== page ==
I returned to another reliable series with Sharpe’s Eagle by Bernard Cornwell. Interestingly this was the first novel Cornwell wrote and my paperback copy has a fascinating introduction in which he talks about how he came to write it and admits that he has never had the courage to re-read it for fear of finding it lacking in qualities he now takes for granted. However I found this to be as much fun and as ‘educational’ as all of his Sharpe stories. I mean let’s face it they are never going to be great literature, that is not their aim or purpose. Cornwell makes a ‘ripping yarn’ with the fascination that the basic facts of the military campaigns in which his characters are embroiled are true. There is action from which you learn at least that the horrors of war change only in the scale of the carnage throughout history. There is tension between the classes, men and officers, the poor and the moneyed. The educated and the ignorant. There is a hero and there are his values in an age where chivalry and glory on the battlefield are qualities many held in high esteem.
My second great reading passion is Science Fiction, although unlike crime it is much harder to cross the differing styles and still enjoy the writing. I can read the hardcore science of spaceships, time travel and alien life forms and I can read the sword and sorcery of alternative worlds and magical creatures. But the authors who can get it right every time are fewer and farther in between. And even the acknowledged ‘greats’ can have a style that does not agree with my personal tastes.
However Lord of Light by Roger Zelazny is a fantastic novel which very successfully crosses the genres and includes an enormous dose of religion to further enhance the mix. Taking as it’s premise the lives and actions of a group of individuals who may be gods from the Hindu and Buddhist pantheon it is in reality about the struggle of an advanced race to determine, influence and control the development of a less advanced one by both their actions and in-actions, and of course by their very presence. These ‘gods’ seem to be interstellar travellers with technology surpassing our own on a planet, maybe Earth, which is in an age entirely pre-dating technology or even gunpowder. They have ‘adopted’ persona’s with attributes that when exercised give them control over things beyond our understanding. And they struggle amongst themselves to decide how much to reveal to the people who worship them as gods. They battle amongst themselves over ‘accelerationism’ which would have things like sewer systems and the bicycle revealed to their people sooner rather than later. Difficult as this is to explain, it is both easy and immensely enjoyable to read. Some argue this is Zelazny’s greatest book, I would not disagree with this having found even more in it on this second reading some 10 years after the first. Learn something about the nature of ‘godhood’ and power and about the nature of man’s superiority over man.
I re-read Monkey’s Raincoat by Robert Crais for I don’t know maybe the fifth or sixth time. I wanted something quick to read (it’s both slim and a real page-turner) and yet of very high quality. This book introduces his two heroes ‘Elvis Cole’ and ‘Joe Pike’, characters who start strongly and become greater as the books progress. These are iconic characters, powerful, compassionate, right and strong in their beliefs. But humanised by being flawed, emotional, stubborn and sometimes too set in their ways to do the best thing. This is hard-boiled crime writing in the style of Raymond Chandler and Robert B Parker and there are few to compare with these three at their best.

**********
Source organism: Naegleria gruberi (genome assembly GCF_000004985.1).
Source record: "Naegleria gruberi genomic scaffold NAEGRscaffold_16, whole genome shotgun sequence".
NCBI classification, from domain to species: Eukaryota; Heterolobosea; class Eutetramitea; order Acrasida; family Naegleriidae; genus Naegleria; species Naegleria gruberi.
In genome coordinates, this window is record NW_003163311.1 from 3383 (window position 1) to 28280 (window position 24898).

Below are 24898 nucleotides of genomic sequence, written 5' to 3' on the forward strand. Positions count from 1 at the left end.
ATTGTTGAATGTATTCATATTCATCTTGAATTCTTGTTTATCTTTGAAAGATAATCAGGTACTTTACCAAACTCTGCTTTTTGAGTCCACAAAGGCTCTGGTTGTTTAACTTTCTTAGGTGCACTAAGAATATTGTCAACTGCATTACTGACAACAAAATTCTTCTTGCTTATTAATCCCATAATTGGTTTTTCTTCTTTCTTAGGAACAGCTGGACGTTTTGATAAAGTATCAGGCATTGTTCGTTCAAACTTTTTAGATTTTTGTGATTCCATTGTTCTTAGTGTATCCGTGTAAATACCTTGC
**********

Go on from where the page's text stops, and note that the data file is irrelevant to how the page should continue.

So what to say about Mr Vertigo by Paul Auster? Well I certainly found it a different reading experience from ‘Oracle Night’. The narrative is more straightforward, there is little ambiguity about the story, although some of the subject matter is incredible and warrants some discussion. But it feels like a story, you can sense much of the form of the book, by virtue of it’s main character being the narrator recalling his life. This immediately tells you something about what may or may not happen to this character from the beginning. And there is much that is strange here, which interestingly, and reminiscent of ‘Oracle Night’, Auster makes no attempt to demystify. So here Walt defies gravity with no explanation and no sense that there is anything so out of the ordinary about this, just as Sidney Orr manages to temporarily ‘disappear’ from his study whilst engrossed in his writing, with no explanation ever offered. I found other parallels between these two reading experiences. In both cases I did not identify with or particularly like the main character, the narrator. And in both cases I was left with a sense of having an incomplete experience, as if something had been missing, particularly from the ending (although of course this is exactly where emotionally you are anticipating resolution). There was another thing which kept coming back to me while reading this and that was a sense that it reminded me of stories from another author. It probably took me two thirds of the book to conclude that I was reminded of Robertson Davies, particularly his ‘Salterton Trilogy’ and ‘Deptford Trilogy’, and the middle book of his ‘Cornish Trilogy’ – ‘What’s Bred in the Bone’. I haven’t written about him here, because I haven’t re-read anything of his recently (he died in 1995). Interestingly reading this Auster book made me want to go back to Davies, so I was plainly enjoying aspects of the story. In conclusion I am left still wanting to read more by Auster. Now I have more idea what pattern his novels may follow I suppose I will approach them differently, whether this will change the reading I cannot anticipate.